Snoop Dogg at the Paramount

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The sidewalks of Huntington Village are no stranger to busy nights. Block for block, the town is lined with bars, shops and restaurants, drawing in droves of people in search of their next fantastic evening. With the relatively recent addition of The Paramount Theater in the midst of the activity, Huntington has added one more unmatchable reason to patronize what it has to offer. And on September 26, the long queue of people lined up beneath the marquee boasting “TONIGHT: SNOOP DOGG” were indeed about to be blown away.

The Paramount itself, on the inside, is a spectacular establishment. The infrastructure is complex yet accessible, with something new around every corner; unexpected stairways lead to VIP nooks, a mezzanine section gives an excellent bird’s eye view of the stage, a roomy general admission floor houses three bars and the majority of general admission standing space and second-floor balcony bars ensure that the house is packed floor to ceiling with hyped up fans.

The people in attendance on this rainy Wednesday were no exception, and as the Paramount began to fill up, it seemed that the level of anticipation was only matched by the level of diversity among the concertgoers themselves. From college bros in New York sports hats to hippies in Rastafarian gear, suburban bachelors in business casual, drunken moms in leopard print tops, nerdy-looking McLovin’ kids, and even a few good-spirited grandparents, it was clear that Snoop’s career has been so longstanding and steadfast that his audience transcends the stereotypical idea of what a hip-hop fan should be. What resulted was a group of people gathered from all different walks of life with at least one goal in common: to get down with the Doggfather.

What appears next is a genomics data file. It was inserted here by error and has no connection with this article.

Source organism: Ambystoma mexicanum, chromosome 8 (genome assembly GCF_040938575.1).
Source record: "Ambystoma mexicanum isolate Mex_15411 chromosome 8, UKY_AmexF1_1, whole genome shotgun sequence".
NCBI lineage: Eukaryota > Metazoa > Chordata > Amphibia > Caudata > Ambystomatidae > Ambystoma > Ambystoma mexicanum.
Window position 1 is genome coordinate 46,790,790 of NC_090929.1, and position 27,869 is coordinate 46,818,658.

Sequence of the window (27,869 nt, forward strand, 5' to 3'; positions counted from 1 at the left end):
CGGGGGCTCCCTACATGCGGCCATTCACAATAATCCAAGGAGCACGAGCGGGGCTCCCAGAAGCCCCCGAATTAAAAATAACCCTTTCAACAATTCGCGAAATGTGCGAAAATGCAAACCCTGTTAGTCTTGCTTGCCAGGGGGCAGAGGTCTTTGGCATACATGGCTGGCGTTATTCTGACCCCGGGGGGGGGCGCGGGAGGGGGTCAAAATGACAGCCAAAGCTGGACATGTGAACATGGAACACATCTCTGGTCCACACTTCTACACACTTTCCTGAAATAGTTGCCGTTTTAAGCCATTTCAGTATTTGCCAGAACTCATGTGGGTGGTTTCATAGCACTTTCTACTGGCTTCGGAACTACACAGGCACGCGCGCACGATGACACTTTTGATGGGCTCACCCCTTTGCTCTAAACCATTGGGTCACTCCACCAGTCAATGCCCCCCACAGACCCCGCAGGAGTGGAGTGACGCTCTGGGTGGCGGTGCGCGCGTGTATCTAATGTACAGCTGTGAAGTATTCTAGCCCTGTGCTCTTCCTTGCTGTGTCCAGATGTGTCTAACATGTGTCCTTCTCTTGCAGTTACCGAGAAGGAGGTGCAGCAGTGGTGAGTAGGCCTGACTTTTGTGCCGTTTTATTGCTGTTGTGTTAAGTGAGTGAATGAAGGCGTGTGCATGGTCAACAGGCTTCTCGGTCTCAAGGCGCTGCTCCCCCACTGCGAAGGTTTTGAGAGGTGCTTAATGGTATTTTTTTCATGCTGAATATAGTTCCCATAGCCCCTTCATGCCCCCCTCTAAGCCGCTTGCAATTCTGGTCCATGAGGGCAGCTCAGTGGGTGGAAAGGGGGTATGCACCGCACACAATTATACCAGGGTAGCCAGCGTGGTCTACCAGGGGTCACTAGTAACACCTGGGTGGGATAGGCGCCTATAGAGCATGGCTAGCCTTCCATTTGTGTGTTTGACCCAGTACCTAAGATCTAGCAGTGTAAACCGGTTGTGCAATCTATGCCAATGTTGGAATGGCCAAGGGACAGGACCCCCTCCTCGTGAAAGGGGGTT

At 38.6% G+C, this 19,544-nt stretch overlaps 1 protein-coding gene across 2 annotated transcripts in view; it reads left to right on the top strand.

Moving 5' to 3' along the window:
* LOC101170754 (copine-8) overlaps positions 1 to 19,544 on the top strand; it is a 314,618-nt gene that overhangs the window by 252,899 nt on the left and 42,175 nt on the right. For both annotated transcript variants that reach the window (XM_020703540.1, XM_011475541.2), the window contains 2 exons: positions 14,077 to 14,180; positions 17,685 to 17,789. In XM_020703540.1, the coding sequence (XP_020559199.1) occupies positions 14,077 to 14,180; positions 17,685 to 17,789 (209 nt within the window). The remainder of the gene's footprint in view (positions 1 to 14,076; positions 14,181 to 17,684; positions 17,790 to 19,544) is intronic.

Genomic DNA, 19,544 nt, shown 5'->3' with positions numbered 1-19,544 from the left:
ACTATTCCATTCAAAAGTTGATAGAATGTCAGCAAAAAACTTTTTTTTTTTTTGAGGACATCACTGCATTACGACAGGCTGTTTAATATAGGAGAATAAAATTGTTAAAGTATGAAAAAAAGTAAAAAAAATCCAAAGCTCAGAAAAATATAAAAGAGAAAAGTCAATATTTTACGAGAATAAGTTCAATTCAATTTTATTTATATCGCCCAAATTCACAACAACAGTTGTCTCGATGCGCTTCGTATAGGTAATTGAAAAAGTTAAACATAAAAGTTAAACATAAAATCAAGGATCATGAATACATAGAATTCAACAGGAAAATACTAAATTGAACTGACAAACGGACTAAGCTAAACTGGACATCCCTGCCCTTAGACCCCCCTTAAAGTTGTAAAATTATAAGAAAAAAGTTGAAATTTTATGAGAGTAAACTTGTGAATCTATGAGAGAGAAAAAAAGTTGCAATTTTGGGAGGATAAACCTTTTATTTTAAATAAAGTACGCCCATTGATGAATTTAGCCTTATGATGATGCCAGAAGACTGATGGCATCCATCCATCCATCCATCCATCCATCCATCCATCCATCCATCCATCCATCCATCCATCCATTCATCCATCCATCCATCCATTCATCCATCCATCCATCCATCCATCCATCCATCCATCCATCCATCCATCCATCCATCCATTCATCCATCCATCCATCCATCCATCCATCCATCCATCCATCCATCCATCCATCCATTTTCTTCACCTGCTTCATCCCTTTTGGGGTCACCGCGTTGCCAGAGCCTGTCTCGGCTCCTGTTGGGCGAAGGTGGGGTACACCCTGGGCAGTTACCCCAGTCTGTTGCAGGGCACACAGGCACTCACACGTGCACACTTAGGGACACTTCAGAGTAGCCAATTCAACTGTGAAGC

After a lengthy DJ session featuring some of the 90’s best hip-hop and rap cuts to get the attendees warmed up, Snoop Dogg took the stage to the epic opera tune “O Fortuna,” standing before a similarly epic stage backdrop of himself re-imagined as Bob Marley. As a casual listener myself, I had expected to be unfamiliar with the majority of his set. After all, the man has cranked out 11 studio albums over the course of 20 years; a staggering amount of material that even the most die-hard fans would be hard pressed to know by heart. However, I was pleasantly surprised to find myself singing along to almost everything, as Snoop peeled off the crowd-pleasers and radio-hits in a successful attempt to create an enjoyable, hedonistic live experience. Many of his song selections from that night included more recent tracks on which Snoop has guest verses– “All I Do is Win” (DJ Khaled) and “California Gurls” (Katy Perry) stirred up the sorority girls in attendance, while classics like “The Next Episode” and “Let’s Get High” (both Dr. Dre) brought many hands into the air (waving, of course, like they just didn’t care).

It was clear that Snoop’s career has been so longstanding and steadfast that his audience transcends the stereotypical idea of what a hip-hop fan should be.


Snoop Dogg himself brought to the stage a special brand of swagger, strolling from end to end calmly yet confidently while seamlessly delivering his verses to a cheering crowd. His years as a professional performer are evident in his live presence; while he wasn’t necessarily energetic in the traditional jump-up-and-down sense, his encouragement of audience participation in the form of “hey, ho” chants and hand clapping was accompanied by the great vibes of the music and the energy of the performers themselves. He was joined on stage periodically by a host of hype men wielding their own microphones and dancing about the stage, taking over rapping duties on certain choruses and verses. One of the crew was adorned in a giant mascot head in the shape of a dog, with the name “Nasty Dogg” on the back of his jersey. Nasty Dogg brought along several contraband stage accessories, namely an oversized plush marijuana blunt that complemented one of Snoop’s most prominent lyrical themes: “Smoke weed every day.” The audience went wild.

The set continued with more and more well-known songs, and concertgoers, united in their collective partying, danced away to popular hits like “Drop It Like It’s Hot,” “Sexual Seduction,” and a cover of House of Pain’s “Jump Around.” After about an hour, Snoop closed out his show with last year’s “Young, Wild, & Free,” leaving the audience breathless and smiling as the house lights rose up. It was more than obvious that during the entire show, Snoop’s efforts didn’t lie in trying too hard to impress anyone, or perform past his capabilities; instead, his focus was on creating a universal, party-now-worry-never experience for anyone who enjoys his music. That sort of easygoing, accepting attitude toward his music and his career is undoubtedly what makes Snoop such a widely loved artist by so many types of people and will keep permeating through the years and albums to come.